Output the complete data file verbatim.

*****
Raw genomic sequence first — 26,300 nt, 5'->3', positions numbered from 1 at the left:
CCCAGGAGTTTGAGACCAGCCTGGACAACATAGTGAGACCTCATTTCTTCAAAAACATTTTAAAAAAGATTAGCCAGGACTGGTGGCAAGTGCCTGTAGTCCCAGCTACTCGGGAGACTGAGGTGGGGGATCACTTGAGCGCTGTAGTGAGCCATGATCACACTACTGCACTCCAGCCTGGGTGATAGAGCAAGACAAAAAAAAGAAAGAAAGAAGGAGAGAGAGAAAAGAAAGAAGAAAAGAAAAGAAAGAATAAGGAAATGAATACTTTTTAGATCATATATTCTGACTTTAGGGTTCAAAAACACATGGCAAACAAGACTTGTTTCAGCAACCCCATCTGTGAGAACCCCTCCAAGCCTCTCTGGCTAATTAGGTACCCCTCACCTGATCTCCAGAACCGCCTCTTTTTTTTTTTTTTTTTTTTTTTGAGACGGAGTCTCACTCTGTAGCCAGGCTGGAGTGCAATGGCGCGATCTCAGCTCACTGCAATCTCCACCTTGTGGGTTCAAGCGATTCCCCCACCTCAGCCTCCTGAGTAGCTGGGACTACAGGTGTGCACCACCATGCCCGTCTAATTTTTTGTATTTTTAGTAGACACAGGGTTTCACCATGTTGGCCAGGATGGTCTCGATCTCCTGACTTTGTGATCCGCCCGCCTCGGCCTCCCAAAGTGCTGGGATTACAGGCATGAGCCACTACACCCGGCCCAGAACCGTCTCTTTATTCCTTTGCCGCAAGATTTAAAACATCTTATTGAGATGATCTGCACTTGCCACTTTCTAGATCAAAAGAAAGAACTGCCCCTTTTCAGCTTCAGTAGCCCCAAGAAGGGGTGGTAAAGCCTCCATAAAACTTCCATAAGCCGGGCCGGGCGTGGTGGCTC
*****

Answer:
Raw genomic sequence first — 26,300 nt, 5'->3', positions numbered from 1 at the left:
CCCAGGAGTTTGAGACCAGCCTGGACAACATAGTGAGACCTCATTTCTTCAAAAACATTTTAAAAAAGATTAGCCAGGACTGGTGGCAAGTGCCTGTAGTCCCAGCTACTCGGGAGACTGAGGTGGGGGATCACTTGAGCGCTGTAGTGAGCCATGATCACACTACTGCACTCCAGCCTGGGTGATAGAGCAAGACAAAAAAAAGAAAGAAAGAAGGAGAGAGAGAAAAGAAAGAAGAAAAGAAAAGAAAGAATAAGGAAATGAATACTTTTTAGATCATATATTCTGACTTTAGGGTTCAAAAACACATGGCAAACAAGACTTGTTTCAGCAACCCCATCTGTGAGAACCCCTCCAAGCCTCTCTGGCTAATTAGGTACCCCTCACCTGATCTCCAGAACCGCCTCTTTTTTTTTTTTTTTTTTTTTTTGAGACGGAGTCTCACTCTGTAGCCAGGCTGGAGTGCAATGGCGCGATCTCAGCTCACTGCAATCTCCACCTTGTGGGTTCAAGCGATTCCCCCACCTCAGCCTCCTGAGTAGCTGGGACTACAGGTGTGCACCACCATGCCCGTCTAATTTTTTGTATTTTTAGTAGACACAGGGTTTCACCATGTTGGCCAGGATGGTCTCGATCTCCTGACTTTGTGATCCGCCCGCCTCGGCCTCCCAAAGTGCTGGGATTACAGGCATGAGCCACTACACCCGGCCCAGAACCGTCTCTTTATTCCTTTGCCGCAAGATTTAAAACATCTTATTGAGATGATCTGCACTTGCCACTTTCTAGATCAAAAGAAAGAACTGCCCCTTTTCAGCTTCAGTAGCCCCAAGAAGGGGTGGTAAAGCCTCCATAAAACTTCCATAAGCCGGGCCGGGCGTGGTGGCTC